Future lunar missions may be fueled by gas stations in space, according to a new plan developed by MIT engineers. A spacecraft might dock at a propellant depot, somewhere between the Earth and the Moon, and pick up some more fuel before heading on to the moon.
The carry load is still a major problem for scientific expeditions. Basically, you need to carry so much big and heavy equipment; if you were to carry less fuel and refuel somewhere along the way, then ships would be able to carry more equipment, which would translate into better experiments and more scientific value.
Over the last few decades, scientists have proposed various designs to work around this problem, such as building a fuel manufacturing station on the moon and then using it to refill, but the problem with this solution (as well as all other proposed) is that they have huge costs, and require a significant long term commitment.
However, the MIT solution of the space “gas stations” would not require such a long term commitment, and would be significantly cheaper than the other options; they came up with two relatively similar designs. Both of them rely on the fact that each lunar mission carries a supply of “contingency propellant” — fuel that is used only in case of emergencies. In most cases, this fuel is not used, and is either left on the moon or burned up as the crew re-enters the Earth’s atmosphere.
MIT suggests using this contingency fuel for powering up future missions. Basically, what you do is this: if your mission is successfully heading back to Earth and it doesn’t require the contingency fuel, you just drop it off at a depot before heading home. The next mission can pick up the fuel tank on its way to the moon as its own emergency supply. If it also doesn’t need it, then it can also drop it off at the depot, and so on.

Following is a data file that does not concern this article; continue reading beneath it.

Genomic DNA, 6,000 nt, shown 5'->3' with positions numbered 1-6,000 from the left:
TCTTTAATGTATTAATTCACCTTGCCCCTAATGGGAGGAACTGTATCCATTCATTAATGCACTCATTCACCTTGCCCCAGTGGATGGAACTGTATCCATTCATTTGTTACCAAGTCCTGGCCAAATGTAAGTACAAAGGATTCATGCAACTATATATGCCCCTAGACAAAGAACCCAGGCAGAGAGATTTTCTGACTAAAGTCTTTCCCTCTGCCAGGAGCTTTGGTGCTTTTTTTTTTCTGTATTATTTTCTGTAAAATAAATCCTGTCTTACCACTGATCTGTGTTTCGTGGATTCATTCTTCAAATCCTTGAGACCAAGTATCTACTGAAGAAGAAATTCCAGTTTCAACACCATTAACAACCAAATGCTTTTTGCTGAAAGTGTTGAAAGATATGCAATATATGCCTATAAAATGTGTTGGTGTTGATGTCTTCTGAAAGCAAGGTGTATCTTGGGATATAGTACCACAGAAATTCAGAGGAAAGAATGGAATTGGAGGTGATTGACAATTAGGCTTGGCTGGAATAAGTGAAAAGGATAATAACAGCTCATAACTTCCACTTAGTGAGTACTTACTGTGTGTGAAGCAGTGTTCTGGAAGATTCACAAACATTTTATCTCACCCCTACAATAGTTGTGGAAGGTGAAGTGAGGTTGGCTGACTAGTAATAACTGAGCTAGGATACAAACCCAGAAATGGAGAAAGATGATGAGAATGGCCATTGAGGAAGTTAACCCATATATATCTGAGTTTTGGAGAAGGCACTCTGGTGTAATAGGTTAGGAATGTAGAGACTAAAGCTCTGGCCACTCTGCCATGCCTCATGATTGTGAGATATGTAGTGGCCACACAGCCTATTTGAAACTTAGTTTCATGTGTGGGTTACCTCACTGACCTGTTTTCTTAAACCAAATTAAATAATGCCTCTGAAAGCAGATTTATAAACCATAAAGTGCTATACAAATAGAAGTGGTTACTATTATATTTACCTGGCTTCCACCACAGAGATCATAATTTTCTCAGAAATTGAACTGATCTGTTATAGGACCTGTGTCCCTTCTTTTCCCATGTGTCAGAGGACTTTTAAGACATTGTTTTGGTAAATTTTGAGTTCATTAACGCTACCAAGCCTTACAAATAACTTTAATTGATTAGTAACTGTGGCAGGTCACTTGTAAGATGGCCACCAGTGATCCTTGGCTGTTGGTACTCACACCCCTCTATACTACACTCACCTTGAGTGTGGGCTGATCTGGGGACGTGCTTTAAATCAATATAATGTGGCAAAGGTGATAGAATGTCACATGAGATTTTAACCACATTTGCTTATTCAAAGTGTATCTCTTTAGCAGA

“Whatever rockets you use, you’d like to take full advantage of your lifting capacity,” says Jeffrey Hoffman, a professor of the practice in MIT’s Department of Aeronautics and Astronautics. “Most of what we launch from the Earth is propellant. So whatever you can save, there’s that much more payload you can take with you.”
The main drawback of the design is the maintenance cost; you basically have two problems: the first one is keeping depots within the Lagrange point. Lagrangian points are the five positions in an orbital configuration (Earth and the Moon) where a small object affected only by gravity can remain in a constant position to the Earth and the Moon. The other big problem is avoiding “boil-off” – the phenomenon in which fuel that’s not kept at cold-enough temperatures can boil away. If researchers can find acceptable solutions to these problems, then these outer space gas stations could be an efficient way to support large lunar explorations.
“One of the problems with large space programs is, you invest a huge amount in building up the infrastructure, and then a program gets canceled,” Hoffman says. “With depot architectures, you’re creating value which is robust against political uncertainty.”
Should this technique prove to be efficient, then it could also be applied in other situations, as humanity prepares itself for more and more space exploration.
“Currently, NASA is once again considering circumlunar human operations and developing architectures for moving on to Mars,” Head says. “So this paper is extremely important and timely in the context of developing NASA plans for human exploration beyond low Earth orbit.”
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